A recent ‘high severity’ flaw in the TikTok Android app highlights the importance of staying vigilant on the video-sharing platform.
TikTok is undeniably the most popular video-based social media app out there right now.
After overtaking YouTube for average watch time in the US and UK last year, and subsequently becoming one of the world’s most popular domains, TikTok has emerged as a force to be reckoned with. Unfortunately, this makes the app more vulnerable to scams and hacking attempts.
Microsoft revealed in a blog yesterday (31 August) that it recently discovered a “high-severity vulnerability” in the TikTok Android app that could let hackers hijack a user’s account with just one click.
Now patched, the exploit could have allowed hackers to get uninhibited access to millions of TikTok accounts, with the ability to post videos, send messages, view private drafts and edit account details on the app – which has more than 1.5bn downloads on the Google Play Store.
A spokesperson for TikTok told The Verge that there was no evidence to suggest the flaw discovered by Microsoft 365 Defender researchers had been exploited by bad actors and that the vulnerability had been patched promptly.
“As threats across platforms continue to grow in numbers and sophistication, vulnerability disclosures, coordinated response and other forms of threat intelligence sharing are needed to help secure users’ computing experience,” Microsoft’s Dimitrios Valsamaras wrote in the blog.
“We will continue to work with the larger security community to share research and intelligence about threats in the effort to build better protection for all.”
Pro tips to stay safe
While future attempts to hack TikTok accounts cannot be ruled out, there are ways in which users can minimise their chances of falling prey to cyberattacks and scams.
Cybersecurity company ESET has come up with a few tips to help TikTok users identify suspicious activity and prevent being duped by hackers. In a blogpost, it listed five scams to look out on the fast-growing platform.
“Cybercriminals are very creative and always follow trends closely, even predicting change before the masses in order to maximise the outcome of their techniques,” wrote ESET’s Jake Moore in the blogpost.
“While in an app that people are scrolling minute after minute, even hour after hour, scams can easily catch people off guard and often make them lose money, their account, or even their reputation.”
Phishing is perhaps the most important security threat to be aware of. If successfully implemented, this could give hackers full control of an account and even lock the original user out.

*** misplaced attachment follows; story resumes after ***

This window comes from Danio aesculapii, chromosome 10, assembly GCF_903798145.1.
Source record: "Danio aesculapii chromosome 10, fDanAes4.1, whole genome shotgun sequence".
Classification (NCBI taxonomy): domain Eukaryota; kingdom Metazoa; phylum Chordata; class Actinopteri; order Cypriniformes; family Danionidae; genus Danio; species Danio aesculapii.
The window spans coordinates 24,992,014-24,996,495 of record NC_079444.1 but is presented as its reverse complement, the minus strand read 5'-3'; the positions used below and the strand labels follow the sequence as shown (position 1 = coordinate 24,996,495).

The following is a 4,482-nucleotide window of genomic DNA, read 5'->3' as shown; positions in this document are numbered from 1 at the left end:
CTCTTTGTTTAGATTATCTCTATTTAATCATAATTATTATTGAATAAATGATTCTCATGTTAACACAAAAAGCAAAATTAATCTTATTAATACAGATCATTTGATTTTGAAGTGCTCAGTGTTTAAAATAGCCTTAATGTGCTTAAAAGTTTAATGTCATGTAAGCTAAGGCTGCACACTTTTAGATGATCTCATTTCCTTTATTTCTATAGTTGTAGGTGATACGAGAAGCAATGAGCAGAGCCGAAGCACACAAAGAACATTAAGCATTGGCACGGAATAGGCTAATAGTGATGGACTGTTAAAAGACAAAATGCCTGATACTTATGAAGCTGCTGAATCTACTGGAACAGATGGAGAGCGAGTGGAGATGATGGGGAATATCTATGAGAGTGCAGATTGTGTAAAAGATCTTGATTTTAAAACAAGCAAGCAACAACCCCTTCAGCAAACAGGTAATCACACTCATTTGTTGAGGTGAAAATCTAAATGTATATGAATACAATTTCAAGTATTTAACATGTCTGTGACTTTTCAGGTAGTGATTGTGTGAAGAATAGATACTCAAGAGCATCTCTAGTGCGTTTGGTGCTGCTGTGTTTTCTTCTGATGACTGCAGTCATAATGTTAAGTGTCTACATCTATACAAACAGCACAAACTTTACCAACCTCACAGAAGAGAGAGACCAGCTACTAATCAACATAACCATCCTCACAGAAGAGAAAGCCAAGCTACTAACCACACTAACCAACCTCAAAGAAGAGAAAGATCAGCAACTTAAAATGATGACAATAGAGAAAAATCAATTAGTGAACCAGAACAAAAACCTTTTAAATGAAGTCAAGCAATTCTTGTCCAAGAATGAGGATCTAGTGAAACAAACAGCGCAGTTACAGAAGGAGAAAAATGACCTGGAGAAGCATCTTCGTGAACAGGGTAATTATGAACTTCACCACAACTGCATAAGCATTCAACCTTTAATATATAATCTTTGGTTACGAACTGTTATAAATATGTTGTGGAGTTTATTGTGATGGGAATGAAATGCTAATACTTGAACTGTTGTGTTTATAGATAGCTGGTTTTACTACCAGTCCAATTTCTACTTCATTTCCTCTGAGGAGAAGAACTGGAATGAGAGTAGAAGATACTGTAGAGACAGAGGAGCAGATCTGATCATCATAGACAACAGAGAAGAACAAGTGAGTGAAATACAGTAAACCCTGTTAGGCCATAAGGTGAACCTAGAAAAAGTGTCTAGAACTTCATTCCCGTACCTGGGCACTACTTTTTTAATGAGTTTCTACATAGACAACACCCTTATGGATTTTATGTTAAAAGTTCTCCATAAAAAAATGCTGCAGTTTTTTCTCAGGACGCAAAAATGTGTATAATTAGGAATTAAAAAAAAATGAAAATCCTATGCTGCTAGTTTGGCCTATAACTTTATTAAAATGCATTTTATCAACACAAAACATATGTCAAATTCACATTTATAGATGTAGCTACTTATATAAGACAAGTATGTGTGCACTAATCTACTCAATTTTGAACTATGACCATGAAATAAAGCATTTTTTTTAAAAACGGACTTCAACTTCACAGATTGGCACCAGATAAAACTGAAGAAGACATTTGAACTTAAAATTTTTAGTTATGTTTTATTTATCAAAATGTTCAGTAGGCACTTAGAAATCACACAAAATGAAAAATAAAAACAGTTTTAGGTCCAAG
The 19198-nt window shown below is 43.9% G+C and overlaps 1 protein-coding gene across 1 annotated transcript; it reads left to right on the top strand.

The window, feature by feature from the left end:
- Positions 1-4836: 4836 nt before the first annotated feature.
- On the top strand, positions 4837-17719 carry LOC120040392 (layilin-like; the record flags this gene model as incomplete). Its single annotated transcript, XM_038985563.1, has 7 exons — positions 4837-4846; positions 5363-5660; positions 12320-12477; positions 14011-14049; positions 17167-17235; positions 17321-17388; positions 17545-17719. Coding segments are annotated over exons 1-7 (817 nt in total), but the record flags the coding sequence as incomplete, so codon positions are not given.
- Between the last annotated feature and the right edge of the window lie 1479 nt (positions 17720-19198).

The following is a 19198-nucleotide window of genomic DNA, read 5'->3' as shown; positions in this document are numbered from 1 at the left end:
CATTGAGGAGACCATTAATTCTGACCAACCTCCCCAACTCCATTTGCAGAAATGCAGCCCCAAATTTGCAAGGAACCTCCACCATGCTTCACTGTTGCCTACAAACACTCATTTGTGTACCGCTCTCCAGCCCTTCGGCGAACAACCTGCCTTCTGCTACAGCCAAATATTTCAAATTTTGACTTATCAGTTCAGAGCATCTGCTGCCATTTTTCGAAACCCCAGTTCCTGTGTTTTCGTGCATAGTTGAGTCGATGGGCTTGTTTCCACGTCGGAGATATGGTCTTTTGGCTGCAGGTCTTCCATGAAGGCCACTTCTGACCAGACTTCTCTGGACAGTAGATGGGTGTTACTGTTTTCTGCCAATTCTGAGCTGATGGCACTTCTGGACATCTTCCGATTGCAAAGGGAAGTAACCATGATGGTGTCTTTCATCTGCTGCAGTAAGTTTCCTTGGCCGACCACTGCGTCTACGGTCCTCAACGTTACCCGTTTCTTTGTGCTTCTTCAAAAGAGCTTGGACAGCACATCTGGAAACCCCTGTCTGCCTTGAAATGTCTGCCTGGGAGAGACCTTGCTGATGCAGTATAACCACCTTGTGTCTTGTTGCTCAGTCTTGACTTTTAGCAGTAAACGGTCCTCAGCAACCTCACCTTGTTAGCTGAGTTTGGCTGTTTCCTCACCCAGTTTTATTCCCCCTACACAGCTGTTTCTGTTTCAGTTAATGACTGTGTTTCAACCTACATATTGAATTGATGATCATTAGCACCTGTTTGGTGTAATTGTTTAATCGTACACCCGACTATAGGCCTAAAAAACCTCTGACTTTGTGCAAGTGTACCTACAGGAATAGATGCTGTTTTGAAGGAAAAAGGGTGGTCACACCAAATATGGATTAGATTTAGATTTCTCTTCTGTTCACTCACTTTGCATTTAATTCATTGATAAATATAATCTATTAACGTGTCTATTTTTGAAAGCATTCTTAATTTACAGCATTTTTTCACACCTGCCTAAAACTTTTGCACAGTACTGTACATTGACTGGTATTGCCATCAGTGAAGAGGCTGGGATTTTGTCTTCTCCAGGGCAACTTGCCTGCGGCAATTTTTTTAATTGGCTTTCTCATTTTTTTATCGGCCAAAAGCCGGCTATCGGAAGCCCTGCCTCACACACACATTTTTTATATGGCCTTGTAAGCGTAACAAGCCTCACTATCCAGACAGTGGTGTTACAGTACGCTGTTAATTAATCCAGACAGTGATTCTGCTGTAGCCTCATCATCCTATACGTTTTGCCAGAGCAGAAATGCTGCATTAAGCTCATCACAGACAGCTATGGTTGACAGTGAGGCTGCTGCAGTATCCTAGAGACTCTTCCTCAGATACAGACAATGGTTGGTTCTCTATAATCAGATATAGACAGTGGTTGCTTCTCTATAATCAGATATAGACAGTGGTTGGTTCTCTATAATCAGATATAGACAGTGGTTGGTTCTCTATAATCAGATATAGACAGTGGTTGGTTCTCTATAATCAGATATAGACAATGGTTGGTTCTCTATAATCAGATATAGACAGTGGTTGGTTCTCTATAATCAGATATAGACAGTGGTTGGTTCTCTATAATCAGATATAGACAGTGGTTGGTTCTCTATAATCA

“A TikTok scam email or text is a message that goes out at random like a typical phishing message, but in the hope that they land in a TikToker’s inbox,” wrote Moore. “They might try to offer a verified badge, more followers, or even a sponsorship.”
Once a user clicks on the link in the message, they will be redirected to a site requesting TikTok login credentials. Because TikTok accounts are not protected by two-factor authentication (2FA) by default, it can be easy for users to fall prey to phishing attacks and lose access to their accounts.
Another popular trope is the get-rich-quick scam and its trending cousin, the crypto scam. ESET said that the rise in popularity of cryptocurrencies has led to a corresponding rise in TikTok scams that offer people fast and easy money through the blockchain medium.
“These offers always sound too good to be true – that is because they are. Is Elon Musk really going to give random web strangers a million dollars?” Moore quipped in the blog.
Just like Twitter, TikTok is also home to a large colony of bot accounts, ones that “cleverly interact with users in a way that make the targeted users think they are chatting with a real person”.
These accounts can elicit sensitive info from users and even scam them into downloading malware on their phones, ESET said.
While bots can fake being regular people, TikTok also has a fake app and fake celebrity problem. Some accounts claim that paid apps can be downloaded for free from certain third-party app stores, when in fact, as ESET points out, they are scams that install malware on the device.
Meanwhile, some accounts impersonate real-world celebrities by duplicating content from the individual’s verified account. Sometimes, especially when the celebrity does not have a verified official account, these fake accounts can gain followers and misuse the platform to scam people.
“While hacking into someone’s TikiTok remains tricky without being near the target’s phone and carrying out a spot of shoulder surfing, it is a good reminder to make sure you have 2FA turned on” Moore recommended.
He added that that TikTok will never contact users to ask for account details, passwords or one-time codes, so users should be vigilant of such scam attempts.
“Finally, if you ever see videos on TikTok that you think could be spam or possibly attempting to phish people for information, report them to TikTok straight away and steer clear of any associated links.”
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